For a number of (sub)disciplines, we identified the proportion of full gold, hybrid and closed journals in Web of Science, as well as the proportion of hybrid and closed journals that allows green open access by archiving AAM/VOR in repositories.  We also looked at the number of publications from 2017 (articles & reviews) that were actually made open access (or not) under each of these models.

Some methodological remarks:

  • We used the data available in Web of Science for OA classification at the article level. WoS uses Unpaywall data but imposes its own classification criteria:
    • DOAJ gold: article in journal included in DOAJ
    • hybrid: article in non-DOAJ journal, with CC-license
      (NB This excludes hybrid journals that use a publisher-specific license)
    • green: AAM or VOR in repository 
  • For journal classification we did not use a journal list, but we classified a journal as gold, hybrid and/or allowing green OA if at least one article from 2017 in that journal was classified as such. This method may underestimate:
    • journals allowing green OA in fields with long embargo’s (esp. A&H)
    • journals allowing hybrid or green OA if those journals have very low publication volumes (increasing the chance that a certain route is not used by any 2017 paper)
  • We only looked at green OA for closed articles, i.e. when articles were not also published OA in a gold or hybrid journal.
  • Specific plan S criteria are not (yet) taken into account in these data, i.e. copyright retention, CC-BY/CC-BY-SA/CC0 license, no embargo period (for green OA) and being part of transformative agreements (for hybrid journals)
  • For breakdown across (sub)disciplines, we used WoS research areas (which are assigned at the journal level). We combined Physical Sciences and Technology into one to get four major disciplines. In each major discipline, we identified 10 subdisciplines  with the highest number of articles & reviews in 2017 ((excluding ‘other topics’ and replacing Astronomy & Astrophysics for Mechanics because of specific interest in green OA in Astronomy & Astrophysics)
  • We used the full WoS Core collection available through our institution’s license, which includes the Science Citation Index Expanded (SCIE), the Social Sciences Citation Index (SSCI), the Arts & Humanities Citation Index (AHCI) and the Emerging Sources Citation Index (ESCI).

All data underlying this analysis are available on Zenodo:
https://doi.org/10.5281/zenodo.1979937

Results

As seen in Figure 1A-B, the proportion of full gold OA journals is relatively consistent  across major disciplines, as is the proportion of articles published in these journals. Both are between 15-20%. Despite a large proportion of hybrid journals in Physical Sciences & Technology and Life Sciences & Medicine, the actual proportion of articles published OA in hybrid journals is quite low in all disciplines. The majority of hybrid journals (except in Arts & Humanities) allow green OA, as do between 30-45% of closed journals (again except in Arts&Humanities). However, the actual proportion of green OA at the article level is much lower. As said, embargo periods (esp. those exceeding 12 months) might have an overall effect here, but the difference between potential and uptake remains striking.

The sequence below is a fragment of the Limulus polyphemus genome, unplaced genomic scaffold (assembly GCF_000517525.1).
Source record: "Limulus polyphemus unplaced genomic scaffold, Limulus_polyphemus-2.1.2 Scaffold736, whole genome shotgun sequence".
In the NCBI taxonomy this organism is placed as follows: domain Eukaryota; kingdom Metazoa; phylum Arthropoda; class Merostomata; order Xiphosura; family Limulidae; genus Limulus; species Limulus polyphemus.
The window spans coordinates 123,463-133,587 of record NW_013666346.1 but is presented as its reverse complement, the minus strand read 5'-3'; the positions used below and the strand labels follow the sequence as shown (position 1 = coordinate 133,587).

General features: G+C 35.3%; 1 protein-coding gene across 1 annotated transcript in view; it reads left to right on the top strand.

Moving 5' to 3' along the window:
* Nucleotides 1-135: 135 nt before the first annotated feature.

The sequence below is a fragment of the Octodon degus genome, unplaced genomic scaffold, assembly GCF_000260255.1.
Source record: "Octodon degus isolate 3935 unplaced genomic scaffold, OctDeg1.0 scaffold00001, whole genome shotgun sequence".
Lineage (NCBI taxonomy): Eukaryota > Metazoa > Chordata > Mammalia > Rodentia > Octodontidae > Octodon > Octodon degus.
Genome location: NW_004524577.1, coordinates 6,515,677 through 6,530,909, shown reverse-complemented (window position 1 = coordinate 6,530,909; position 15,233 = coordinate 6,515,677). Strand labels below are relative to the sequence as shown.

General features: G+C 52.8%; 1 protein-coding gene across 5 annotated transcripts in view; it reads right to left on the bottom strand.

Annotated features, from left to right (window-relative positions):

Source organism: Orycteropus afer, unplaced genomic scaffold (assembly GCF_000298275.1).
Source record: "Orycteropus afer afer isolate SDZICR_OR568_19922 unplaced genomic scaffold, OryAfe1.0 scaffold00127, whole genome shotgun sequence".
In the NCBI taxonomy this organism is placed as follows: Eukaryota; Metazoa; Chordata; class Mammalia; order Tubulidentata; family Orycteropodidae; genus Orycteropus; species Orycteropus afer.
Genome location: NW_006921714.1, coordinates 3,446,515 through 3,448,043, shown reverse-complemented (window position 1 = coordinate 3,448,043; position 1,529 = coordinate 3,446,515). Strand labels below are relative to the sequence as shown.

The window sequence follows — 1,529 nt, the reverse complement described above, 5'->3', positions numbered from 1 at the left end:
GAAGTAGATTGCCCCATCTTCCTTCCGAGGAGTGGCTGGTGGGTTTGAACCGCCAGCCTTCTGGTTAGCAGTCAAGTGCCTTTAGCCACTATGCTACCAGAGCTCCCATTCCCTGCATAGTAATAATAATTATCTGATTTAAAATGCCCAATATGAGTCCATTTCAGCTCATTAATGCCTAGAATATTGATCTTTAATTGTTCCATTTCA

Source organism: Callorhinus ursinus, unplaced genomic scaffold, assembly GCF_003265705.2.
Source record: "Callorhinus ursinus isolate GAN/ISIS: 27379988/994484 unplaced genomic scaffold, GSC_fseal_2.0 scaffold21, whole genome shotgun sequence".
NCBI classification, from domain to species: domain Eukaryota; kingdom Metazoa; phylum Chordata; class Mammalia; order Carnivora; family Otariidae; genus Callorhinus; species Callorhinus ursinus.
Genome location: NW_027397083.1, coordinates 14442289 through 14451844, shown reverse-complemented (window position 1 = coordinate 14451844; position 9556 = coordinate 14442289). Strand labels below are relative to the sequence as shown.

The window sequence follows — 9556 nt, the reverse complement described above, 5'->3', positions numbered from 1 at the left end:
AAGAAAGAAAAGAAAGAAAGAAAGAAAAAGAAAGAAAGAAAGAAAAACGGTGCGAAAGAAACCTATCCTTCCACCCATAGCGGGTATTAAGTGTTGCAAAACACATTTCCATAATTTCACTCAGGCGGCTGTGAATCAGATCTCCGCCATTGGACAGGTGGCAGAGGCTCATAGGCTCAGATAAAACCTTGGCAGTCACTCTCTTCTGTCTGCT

https://101innovations.files.wordpress.com/2018/11/all1.png

All2

Fig 1A-B. OA classification of journals and publications (Web of Science, publication year 2017)

Looking at subdisciplines reveals interesting differences both in the availability of open access options and the proportion of articles & reviews using these options (Fig 2).

  • In Physical Sciences and Technology, the percentage of journals that is fully gold OA is quite low in most fields, with slightly higher levels in energy fuels, geology, optics and astronomy. Uptake of these journals is lower still, with only the optics and geology fields slightly higher. Hybrid journals are numerous in this discipline but see their gold and green open access options used quite infrequently. The use of green OA for closed journals, where allowed, is also limited, with the exception of astronomy.  (but note that green sharing of preprints is not included in this analysis). In all fields in this discipline over 25% of WoS indexed journals seem to have no open options at all. Of all subdisciplines in our analysis, those in the  physical sciences fields display the starkest contrast between the ample OA options and their limited usage.
  • In Life Sciences & Biomedicine, penetration of full gold OA journals  is higher than in Physical sciences, but with starker differences, ranging from very low levels in environmental science and molecular biochemistry to much higher levels for general internal medicine and agriculture. In the Life sciences and Biomedicine discipline, uptake of gold OA journals is quite good, again especially in general internal medicine. Availability of hybrid journals is quite high but their use is limited; exceptions are cell biology and cancer studies that do show high levels of open papers in hybrid journals. Green sharing is a clearly better than in Physical sciences, especially in fields like neurosciences, oncology and cell biology (likely also due to PMC / EuropePMC) but still quite low given the amount of journals allowing it.